News flash: "Negative memories of gym class may impact adults' lifestyle....Thirty-four percent of respondents reported feeling embarrassed by their childhood PE experience....People's gym-class memories 'had some degree of influence on their self-perception and ... the degree of their sedentariness' ...."
Let us sing a song of gym-class badness, a litany of humiliations that still burn decades later:
That time in the kickball game when by some miracle I made it to first base but then did not know what to do when I got there so my helpful classmates screamed at me to Tag up! Tag up! Tag up! but I did not know the meaning of the phrase and instead got tagged out and my helpful classmates let me know how they felt about my foolishness. Loudly.
Getting picked last for every team, of course, because while my classmates were experts in running, kicking, and hitting, my areas of expertise were tripping, falling, and closing my eyes whenever a ball came near my face. And then that brilliant gym teacher decided that students would take turns being captain and worked her way down the roll book as I waited patiently at the end of the alphabet, confident that I would finally get a chance to be the one doing the choosing instead of the one not chosen, and then when she'd reached my end of the alphabet the gym teacher skipped my name and went back to the top of the roll.
Not that I am bitter.
Let us glance over the casual humiliations of the locker room and focus on that instrument of human torture, the one-piece gym suit, a shapeless item in jersey knit that required wearers to fit the entire body through the neck-hole, and if you can show me someone whose neck size equals her hip size then you've found the only person capable of wearing that particular gym suit. The overstretched neck would stretch and sag and droop while the shorts would ride up and bunch just where you didn't want them to bunch, and since this was in Florida and I was fat, I sweated a lot during gym class, so by the end of the week the gym suit emitted odor rays capable of melting eyeballs at 30 paces.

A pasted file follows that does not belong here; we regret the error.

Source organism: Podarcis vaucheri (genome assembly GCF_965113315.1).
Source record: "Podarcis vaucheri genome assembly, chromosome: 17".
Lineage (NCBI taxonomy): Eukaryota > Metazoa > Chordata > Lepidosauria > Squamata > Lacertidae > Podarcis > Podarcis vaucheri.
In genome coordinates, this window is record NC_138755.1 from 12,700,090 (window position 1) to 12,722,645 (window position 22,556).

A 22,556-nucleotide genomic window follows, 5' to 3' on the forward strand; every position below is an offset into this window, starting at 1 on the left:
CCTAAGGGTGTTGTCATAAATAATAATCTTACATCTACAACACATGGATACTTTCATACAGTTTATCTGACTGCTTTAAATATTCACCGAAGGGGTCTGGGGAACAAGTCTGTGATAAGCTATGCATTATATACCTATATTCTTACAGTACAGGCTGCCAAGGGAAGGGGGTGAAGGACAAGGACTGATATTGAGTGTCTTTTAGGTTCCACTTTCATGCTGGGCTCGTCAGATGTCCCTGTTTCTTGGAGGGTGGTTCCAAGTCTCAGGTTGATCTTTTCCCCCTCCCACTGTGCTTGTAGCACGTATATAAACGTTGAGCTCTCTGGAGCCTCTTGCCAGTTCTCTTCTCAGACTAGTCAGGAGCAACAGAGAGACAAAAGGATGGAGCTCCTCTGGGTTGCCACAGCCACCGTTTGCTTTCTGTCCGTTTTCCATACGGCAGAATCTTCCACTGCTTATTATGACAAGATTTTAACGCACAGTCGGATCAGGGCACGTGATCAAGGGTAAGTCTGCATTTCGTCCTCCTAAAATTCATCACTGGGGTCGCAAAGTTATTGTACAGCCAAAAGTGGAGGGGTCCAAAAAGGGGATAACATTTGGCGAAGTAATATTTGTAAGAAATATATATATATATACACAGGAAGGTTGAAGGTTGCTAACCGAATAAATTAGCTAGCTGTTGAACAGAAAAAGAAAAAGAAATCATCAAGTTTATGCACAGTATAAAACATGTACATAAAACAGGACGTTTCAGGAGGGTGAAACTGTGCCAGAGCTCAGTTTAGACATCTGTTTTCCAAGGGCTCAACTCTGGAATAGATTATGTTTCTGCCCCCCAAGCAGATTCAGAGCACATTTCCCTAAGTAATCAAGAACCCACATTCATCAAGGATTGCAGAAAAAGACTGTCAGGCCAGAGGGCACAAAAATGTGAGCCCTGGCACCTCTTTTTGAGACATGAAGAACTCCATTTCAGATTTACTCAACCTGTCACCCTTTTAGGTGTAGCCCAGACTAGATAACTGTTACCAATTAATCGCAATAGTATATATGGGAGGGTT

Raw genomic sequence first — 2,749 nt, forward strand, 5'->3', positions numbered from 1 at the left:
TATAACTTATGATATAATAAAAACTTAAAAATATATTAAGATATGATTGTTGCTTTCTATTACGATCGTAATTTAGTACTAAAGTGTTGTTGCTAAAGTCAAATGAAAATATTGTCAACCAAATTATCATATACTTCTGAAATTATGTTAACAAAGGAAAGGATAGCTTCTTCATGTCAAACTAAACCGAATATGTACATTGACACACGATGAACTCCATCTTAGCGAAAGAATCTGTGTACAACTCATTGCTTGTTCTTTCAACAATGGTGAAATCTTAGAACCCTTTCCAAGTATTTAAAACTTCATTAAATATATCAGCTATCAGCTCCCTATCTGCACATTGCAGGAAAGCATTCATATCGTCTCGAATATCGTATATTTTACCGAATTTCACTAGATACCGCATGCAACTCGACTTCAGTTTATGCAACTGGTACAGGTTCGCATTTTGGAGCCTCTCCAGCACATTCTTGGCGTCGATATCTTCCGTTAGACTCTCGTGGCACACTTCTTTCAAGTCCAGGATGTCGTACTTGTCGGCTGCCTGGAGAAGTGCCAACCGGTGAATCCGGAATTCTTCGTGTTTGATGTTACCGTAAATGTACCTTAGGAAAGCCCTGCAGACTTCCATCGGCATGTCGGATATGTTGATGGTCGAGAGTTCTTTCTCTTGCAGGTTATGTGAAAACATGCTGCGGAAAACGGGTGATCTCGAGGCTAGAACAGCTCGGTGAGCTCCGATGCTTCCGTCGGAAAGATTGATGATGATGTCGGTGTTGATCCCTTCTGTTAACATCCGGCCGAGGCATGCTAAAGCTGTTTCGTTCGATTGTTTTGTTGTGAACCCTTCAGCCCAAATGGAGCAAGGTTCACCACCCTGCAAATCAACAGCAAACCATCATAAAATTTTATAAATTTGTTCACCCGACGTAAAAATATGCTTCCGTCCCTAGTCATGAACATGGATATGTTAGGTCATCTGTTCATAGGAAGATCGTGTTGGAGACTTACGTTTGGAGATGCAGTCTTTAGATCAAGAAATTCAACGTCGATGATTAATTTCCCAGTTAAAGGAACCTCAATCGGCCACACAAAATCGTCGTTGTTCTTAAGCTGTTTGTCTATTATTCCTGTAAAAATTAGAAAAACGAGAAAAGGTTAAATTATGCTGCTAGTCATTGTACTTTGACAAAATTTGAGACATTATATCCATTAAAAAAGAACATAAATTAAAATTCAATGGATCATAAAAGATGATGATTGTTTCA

And seriously: horizontal stripes? Whose thought that was a great idea?
Why did I take beginning tennis three different times? Because I couldn't hit the ball. Why did I quit golf lessons after the first day of class? Because I couldn't hit the ball and the teacher wouldn't let anyone go inside until everyone had hit three golf balls so they all stood there watching me not hit the balls. Why did I allow my membership to lapse at that one gym? Communal showers--are you kidding me? And those kids who couldn't stop staring at my scars!
I could go on, but who wants to dwell on all that awfulness? If I must sing the song of gym-class badness, I'll do it while walking the track at the rec center, where nobody tells me to tag up and I don't have to wear a horrible gym suit and I don't get picked last because I'm not on a team. Forget the litany of humiliation--I'm going for a walk.